Does U.S. Bank Owe You Money?

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The Consumer Financial Protection Bureau ordered U.S. Bank to refund consumers $48 million for illegally billing them for services they didn’t fully receive.

More than 420,000 U.S. Bank customers have refunds coming their way for identity protection and credit monitoring services they paid for but didn’t receive.

According to the Consumer Financial Protection Bureau, the Minneapolis-based bank agreed to pay back $48 million to customers who were unfairly billed for Privacy Guard and Identity Secure services between 2004 and 2012. The CFPB has taken action against other big banks for similar offenses.

“These services were sold as ‘add-on products’ for credit cards and other bank products such as mortgage loans and checking accounts,” the CFPB said.

The CFPB said many consumers were billed for the products before U.S. Bank obtained written authorization to perform the service, which is required. Consumers thought they were receiving the identity theft and fraud protection services when in reality they were not receiving all, if any, of them.

According to CNN Money, U.S. Bank hired third-party vendor Affinion to sell, bill for and provide the protection programs but broke off its relationship with the firm about two years ago when it became aware of the problems.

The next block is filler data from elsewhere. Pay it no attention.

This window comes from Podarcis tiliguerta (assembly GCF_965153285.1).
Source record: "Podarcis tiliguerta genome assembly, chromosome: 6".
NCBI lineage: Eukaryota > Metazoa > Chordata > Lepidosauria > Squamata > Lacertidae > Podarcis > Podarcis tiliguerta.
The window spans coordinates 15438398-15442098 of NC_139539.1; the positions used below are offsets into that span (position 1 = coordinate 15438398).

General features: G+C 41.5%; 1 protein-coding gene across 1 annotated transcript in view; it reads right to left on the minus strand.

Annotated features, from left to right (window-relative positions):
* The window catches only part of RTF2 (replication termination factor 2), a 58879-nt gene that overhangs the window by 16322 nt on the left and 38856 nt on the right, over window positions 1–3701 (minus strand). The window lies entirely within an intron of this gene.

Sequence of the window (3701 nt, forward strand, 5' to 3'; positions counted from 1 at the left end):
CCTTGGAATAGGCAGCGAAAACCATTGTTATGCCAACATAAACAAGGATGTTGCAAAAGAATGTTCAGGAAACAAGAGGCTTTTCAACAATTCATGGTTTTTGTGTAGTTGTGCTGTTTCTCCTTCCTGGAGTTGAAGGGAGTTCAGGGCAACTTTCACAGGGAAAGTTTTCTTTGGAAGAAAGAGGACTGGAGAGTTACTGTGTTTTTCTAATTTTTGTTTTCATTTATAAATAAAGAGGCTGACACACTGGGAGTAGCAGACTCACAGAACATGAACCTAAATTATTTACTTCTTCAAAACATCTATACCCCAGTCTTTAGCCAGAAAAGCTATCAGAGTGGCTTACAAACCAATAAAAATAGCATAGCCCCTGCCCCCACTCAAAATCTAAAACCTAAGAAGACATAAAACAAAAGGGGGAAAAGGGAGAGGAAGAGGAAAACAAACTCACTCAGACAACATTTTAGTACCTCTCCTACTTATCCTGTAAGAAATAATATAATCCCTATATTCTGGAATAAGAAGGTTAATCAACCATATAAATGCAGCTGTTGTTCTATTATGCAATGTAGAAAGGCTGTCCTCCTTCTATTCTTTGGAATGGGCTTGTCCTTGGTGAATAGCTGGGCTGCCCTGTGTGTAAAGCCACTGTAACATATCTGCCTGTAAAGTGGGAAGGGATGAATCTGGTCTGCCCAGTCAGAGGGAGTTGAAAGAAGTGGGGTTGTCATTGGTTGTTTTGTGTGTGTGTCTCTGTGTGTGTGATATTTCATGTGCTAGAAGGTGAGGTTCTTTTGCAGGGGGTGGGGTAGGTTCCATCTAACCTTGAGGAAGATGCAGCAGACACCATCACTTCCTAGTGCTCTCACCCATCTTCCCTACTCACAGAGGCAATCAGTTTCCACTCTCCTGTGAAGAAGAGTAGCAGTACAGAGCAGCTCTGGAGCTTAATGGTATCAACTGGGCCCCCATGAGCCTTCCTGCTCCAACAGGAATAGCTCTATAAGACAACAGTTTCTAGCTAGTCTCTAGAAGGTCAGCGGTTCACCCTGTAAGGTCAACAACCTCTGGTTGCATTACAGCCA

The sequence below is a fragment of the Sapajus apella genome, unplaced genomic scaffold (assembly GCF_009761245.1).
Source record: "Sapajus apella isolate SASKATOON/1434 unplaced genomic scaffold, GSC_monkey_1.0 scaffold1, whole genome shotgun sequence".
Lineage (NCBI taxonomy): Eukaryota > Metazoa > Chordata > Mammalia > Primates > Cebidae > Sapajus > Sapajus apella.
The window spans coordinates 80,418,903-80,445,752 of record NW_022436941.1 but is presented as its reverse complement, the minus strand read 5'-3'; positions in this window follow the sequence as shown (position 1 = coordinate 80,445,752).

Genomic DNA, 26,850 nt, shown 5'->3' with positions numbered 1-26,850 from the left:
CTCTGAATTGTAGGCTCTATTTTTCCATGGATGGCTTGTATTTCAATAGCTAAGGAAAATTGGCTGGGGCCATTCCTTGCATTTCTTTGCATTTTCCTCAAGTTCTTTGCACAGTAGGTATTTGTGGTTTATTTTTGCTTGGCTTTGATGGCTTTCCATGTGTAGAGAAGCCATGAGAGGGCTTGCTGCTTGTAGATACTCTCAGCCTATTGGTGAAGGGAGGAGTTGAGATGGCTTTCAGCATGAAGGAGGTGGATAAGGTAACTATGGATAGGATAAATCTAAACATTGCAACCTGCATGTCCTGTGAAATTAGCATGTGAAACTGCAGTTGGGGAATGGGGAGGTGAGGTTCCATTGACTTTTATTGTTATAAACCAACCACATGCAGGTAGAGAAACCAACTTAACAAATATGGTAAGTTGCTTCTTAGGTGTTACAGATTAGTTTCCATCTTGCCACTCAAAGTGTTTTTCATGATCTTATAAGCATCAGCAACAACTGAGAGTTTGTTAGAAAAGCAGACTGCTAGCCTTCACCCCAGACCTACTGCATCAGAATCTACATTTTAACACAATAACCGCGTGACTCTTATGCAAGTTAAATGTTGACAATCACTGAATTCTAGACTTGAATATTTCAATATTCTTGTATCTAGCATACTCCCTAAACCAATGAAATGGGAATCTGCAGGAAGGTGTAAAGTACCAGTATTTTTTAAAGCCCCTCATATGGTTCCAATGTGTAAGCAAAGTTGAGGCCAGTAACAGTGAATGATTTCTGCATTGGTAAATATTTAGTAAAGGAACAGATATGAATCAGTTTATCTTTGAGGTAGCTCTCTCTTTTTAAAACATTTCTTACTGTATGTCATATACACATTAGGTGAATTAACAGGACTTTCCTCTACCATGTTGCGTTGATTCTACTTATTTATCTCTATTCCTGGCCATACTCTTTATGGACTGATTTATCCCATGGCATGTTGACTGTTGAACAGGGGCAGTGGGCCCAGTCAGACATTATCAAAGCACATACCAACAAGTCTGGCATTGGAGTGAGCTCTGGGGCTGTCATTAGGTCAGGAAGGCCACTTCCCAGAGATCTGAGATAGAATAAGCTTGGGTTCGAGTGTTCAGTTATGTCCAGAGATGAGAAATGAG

U.S. Bank must also pay a $5 million penalty to the CFPB and a $4 million penalty to the Office of the Comptroller of the Currency.

CFPB director Richard Cordray said in a statement:

Today’s action will provide $48 million in relief to U.S. Bank customers who were illegally charged for identity protection services they did not receive. We have consistently warned companies about practices related to add-on products and we will do what is necessary to prevent further harm to consumers.

The customers will receive the refund as a credit to their bank account or a check in the mail.

Stacy Johnson

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